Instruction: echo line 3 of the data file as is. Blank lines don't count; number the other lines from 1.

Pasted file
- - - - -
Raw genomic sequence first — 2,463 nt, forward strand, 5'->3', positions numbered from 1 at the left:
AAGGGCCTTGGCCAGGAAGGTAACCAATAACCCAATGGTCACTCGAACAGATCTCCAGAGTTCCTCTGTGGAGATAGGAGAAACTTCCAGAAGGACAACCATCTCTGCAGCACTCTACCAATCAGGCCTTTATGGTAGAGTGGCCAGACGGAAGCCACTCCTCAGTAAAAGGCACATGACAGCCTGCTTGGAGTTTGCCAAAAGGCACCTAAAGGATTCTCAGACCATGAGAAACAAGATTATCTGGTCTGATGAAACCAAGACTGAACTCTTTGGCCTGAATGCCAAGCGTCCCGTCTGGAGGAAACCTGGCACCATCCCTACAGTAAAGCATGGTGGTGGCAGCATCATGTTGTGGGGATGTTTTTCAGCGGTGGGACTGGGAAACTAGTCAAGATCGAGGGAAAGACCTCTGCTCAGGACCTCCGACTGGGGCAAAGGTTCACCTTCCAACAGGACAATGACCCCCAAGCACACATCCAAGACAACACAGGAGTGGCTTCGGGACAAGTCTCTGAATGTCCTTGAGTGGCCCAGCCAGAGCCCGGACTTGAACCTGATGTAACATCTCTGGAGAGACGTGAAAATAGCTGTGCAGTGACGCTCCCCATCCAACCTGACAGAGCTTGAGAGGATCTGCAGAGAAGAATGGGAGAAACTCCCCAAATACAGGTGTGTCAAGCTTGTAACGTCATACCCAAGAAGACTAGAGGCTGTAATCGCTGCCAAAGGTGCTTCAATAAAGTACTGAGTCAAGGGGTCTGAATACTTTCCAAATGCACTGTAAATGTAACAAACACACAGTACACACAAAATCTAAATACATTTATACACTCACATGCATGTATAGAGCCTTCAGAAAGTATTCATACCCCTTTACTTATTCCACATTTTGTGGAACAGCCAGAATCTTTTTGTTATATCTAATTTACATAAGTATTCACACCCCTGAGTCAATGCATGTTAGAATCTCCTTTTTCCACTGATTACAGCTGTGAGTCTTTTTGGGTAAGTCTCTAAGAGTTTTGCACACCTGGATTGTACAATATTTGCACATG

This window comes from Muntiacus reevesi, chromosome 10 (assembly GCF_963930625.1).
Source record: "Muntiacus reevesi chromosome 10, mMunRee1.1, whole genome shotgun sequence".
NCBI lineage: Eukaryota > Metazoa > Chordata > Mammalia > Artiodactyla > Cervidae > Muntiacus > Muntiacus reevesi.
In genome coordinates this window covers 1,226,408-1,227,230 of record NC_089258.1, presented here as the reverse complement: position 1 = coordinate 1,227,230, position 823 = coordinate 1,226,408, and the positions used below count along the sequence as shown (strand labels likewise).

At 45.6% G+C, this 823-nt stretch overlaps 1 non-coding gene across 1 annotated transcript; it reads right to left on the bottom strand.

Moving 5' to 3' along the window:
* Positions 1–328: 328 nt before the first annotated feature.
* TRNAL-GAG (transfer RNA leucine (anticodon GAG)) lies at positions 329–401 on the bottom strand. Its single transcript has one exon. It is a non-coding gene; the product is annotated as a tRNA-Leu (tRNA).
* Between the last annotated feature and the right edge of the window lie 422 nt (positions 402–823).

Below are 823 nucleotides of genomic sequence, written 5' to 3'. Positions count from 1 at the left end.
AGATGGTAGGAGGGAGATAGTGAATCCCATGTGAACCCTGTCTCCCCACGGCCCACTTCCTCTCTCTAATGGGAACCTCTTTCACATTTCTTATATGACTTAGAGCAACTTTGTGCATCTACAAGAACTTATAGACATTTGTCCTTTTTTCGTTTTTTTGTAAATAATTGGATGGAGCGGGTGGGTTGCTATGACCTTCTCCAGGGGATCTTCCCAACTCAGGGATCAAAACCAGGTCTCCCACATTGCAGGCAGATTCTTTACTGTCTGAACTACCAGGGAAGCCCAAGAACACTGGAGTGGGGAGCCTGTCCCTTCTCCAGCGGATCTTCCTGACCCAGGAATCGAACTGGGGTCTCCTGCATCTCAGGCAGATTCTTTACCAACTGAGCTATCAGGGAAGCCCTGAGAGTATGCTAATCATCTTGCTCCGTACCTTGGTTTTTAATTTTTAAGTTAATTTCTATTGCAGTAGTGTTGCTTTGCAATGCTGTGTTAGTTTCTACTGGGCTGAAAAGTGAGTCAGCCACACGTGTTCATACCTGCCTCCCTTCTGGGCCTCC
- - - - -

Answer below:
This window comes from Muntiacus reevesi, chromosome 10 (assembly GCF_963930625.1).